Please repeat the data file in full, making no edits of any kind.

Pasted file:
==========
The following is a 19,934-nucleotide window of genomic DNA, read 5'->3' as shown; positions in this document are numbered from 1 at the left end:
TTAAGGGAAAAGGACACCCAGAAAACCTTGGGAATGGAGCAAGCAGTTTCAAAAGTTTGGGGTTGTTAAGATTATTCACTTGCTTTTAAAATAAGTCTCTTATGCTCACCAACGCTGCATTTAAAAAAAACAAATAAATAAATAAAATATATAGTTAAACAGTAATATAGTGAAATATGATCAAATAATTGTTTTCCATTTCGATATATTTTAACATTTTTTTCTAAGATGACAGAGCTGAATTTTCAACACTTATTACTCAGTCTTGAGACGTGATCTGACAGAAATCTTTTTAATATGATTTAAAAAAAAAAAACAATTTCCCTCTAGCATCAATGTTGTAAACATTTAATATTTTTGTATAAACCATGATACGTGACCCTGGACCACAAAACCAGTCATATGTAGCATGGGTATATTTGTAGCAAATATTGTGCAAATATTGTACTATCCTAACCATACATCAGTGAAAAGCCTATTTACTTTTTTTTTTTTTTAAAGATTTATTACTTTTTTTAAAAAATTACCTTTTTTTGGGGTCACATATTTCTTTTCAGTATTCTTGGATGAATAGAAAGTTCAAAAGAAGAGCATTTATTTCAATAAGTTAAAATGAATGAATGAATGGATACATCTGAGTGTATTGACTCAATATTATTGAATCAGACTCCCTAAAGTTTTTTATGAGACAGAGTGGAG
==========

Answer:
The following is a 19,934-nucleotide window of genomic DNA, read 5'->3' as shown; positions in this document are numbered from 1 at the left end:
TTAAGGGAAAAGGACACCCAGAAAACCTTGGGAATGGAGCAAGCAGTTTCAAAAGTTTGGGGTTGTTAAGATTATTCACTTGCTTTTAAAATAAGTCTCTTATGCTCACCAACGCTGCATTTAAAAAAAACAAATAAATAAATAAAATATATAGTTAAACAGTAATATAGTGAAATATGATCAAATAATTGTTTTCCATTTCGATATATTTTAACATTTTTTTCTAAGATGACAGAGCTGAATTTTCAACACTTATTACTCAGTCTTGAGACGTGATCTGACAGAAATCTTTTTAATATGATTTAAAAAAAAAAAACAATTTCCCTCTAGCATCAATGTTGTAAACATTTAATATTTTTGTATAAACCATGATACGTGACCCTGGACCACAAAACCAGTCATATGTAGCATGGGTATATTTGTAGCAAATATTGTGCAAATATTGTACTATCCTAACCATACATCAGTGAAAAGCCTATTTACTTTTTTTTTTTTTTAAAGATTTATTACTTTTTTTAAAAAATTACCTTTTTTTGGGGTCACATATTTCTTTTCAGTATTCTTGGATGAATAGAAAGTTCAAAAGAAGAGCATTTATTTCAATAAGTTAAAATGAATGAATGAATGGATACATCTGAGTGTATTGACTCAATATTATTGAATCAGACTCCCTAAAGTTTTTTATGAGACAGAGTGGAG